Adults should not drink more than 10 standard drinks a week and keep it at four on any given day in order to reduce the risk of alcohol-related health issues, according to new national guidelines.
That’s a reduction from the previous weekly limit of 14 standard drinks, set in 2009.
Developed by the National Health and Medical Research Council, the advice takes into account the latest scientific findings on the health impacts of alcohol.
There are three guidelines in total, the first relating to adults while the second says people under the age of 18 should not drink any alcohol in order to reduce the risk of injury and other harm.
The third is targeted at pregnant or breastfeeding women, saying it’s safest to not drink alcohol for the health of babies.
Women who are trying to conceive should not drink alcohol either.
There are more than 4000 alcohol-related deaths and 70,000 hospital admissions in Australia each year.
Alcohol is linked to more than 40 medical conditions, including cancers.
Acting Chief Medical Officer Paul Kelly says following the guidelines doesn’t remove all risk.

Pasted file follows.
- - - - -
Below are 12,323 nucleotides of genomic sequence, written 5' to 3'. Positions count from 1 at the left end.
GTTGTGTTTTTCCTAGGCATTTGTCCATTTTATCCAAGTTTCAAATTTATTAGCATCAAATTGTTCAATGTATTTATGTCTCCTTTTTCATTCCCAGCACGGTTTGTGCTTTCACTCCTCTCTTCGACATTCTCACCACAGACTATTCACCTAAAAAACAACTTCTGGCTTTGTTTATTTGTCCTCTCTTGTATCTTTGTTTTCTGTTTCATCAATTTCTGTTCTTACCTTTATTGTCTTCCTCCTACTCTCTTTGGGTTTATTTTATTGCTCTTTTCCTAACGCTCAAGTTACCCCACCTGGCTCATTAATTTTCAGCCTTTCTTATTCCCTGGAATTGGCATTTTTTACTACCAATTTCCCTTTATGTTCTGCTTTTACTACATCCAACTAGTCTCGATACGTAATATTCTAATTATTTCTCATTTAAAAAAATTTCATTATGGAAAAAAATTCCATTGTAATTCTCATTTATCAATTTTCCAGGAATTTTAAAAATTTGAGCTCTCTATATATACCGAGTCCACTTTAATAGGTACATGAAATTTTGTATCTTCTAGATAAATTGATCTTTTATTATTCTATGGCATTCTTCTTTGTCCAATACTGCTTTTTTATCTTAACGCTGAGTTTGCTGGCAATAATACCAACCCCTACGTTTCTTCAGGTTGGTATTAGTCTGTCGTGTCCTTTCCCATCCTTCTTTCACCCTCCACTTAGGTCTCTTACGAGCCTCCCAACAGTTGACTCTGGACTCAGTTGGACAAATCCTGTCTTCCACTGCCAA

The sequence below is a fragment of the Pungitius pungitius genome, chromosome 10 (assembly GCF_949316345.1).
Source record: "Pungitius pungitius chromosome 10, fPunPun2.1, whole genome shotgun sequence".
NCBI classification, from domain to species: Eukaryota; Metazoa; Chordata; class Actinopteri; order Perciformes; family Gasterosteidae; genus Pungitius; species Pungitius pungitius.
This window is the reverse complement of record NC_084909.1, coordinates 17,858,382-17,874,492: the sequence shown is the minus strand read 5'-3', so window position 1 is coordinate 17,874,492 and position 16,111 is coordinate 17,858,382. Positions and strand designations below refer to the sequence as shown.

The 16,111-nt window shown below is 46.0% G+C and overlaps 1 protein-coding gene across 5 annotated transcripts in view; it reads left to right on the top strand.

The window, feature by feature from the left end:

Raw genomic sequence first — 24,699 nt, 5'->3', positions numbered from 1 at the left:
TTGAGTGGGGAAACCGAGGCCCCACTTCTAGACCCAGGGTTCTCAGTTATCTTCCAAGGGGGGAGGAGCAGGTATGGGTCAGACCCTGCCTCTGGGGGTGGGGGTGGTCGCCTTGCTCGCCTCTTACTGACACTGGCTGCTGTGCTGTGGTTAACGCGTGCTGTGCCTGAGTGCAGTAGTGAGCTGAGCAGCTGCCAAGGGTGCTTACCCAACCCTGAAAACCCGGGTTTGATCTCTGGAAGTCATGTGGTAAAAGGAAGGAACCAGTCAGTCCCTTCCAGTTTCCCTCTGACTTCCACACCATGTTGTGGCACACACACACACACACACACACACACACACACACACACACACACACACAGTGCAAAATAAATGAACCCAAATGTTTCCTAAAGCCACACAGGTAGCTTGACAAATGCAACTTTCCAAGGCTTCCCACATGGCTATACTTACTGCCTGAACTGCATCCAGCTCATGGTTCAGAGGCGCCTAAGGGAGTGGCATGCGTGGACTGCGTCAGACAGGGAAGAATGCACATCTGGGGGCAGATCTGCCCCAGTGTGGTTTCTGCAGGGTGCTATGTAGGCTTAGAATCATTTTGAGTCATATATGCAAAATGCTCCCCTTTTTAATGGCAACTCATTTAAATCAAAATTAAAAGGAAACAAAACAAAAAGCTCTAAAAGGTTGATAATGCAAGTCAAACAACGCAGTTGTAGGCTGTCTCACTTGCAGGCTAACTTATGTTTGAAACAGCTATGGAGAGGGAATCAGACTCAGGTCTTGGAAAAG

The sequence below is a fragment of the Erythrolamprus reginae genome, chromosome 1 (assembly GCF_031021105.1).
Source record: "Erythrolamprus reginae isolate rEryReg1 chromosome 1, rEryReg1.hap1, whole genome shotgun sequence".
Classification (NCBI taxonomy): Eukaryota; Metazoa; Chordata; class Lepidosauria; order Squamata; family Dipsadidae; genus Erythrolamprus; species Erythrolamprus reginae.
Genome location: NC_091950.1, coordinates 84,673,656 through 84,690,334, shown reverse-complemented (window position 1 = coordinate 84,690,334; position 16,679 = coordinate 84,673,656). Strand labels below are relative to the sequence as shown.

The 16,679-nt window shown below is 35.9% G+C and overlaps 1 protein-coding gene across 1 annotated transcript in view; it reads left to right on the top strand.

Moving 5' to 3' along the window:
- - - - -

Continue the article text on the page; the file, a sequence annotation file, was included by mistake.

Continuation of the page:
“Healthy adults drinking within the guideline recommendations have less than a one-in-100 chance of dying from an alcohol-related condition,” Professor Kelly said.
The guidelines will underpin health messaging and policy for years until they are next updated.
NHMRC chief Anne Kelso stresses authorities aren’t telling Australians how much to drink.
“We’re providing advice about the health risks so that we can all make informed decisions in our daily lives.”
The updated guidelines have been welcomed by the Alcohol and Drug Foundation, saying evidence shows the less people drink the lower their risk is of injuries, illnesses, dependence and diseases such as cancer.
“The new guidelines will play a particularly important role for those Australians wanting to reduce their alcohol consumption after their drinking habits may have changed since the outbreak of COVID-19,” foundation chief Erin Lalor said.
Alcohol Beverages Australia is unhappy the guidelines advise adults to drink less, pointing out booze consumption is at a 50-year low.
“We welcome guidelines, but they must be properly informed and transparent,” the group’s chief Andrew Wilsmore said.
The industry body wants the guidelines to differ depending on sex, arguing men could drink up to 20 beverages a week if spread out over seven days.
WHAT IS A STANDARD DRINK?
* 100ml of wine
* 285ml of full strength beer or cider
* 425ml of light beer
* 375ml of mid strength beer
* 30ml of spirits
(Source: Australia and New Zealand food standards code)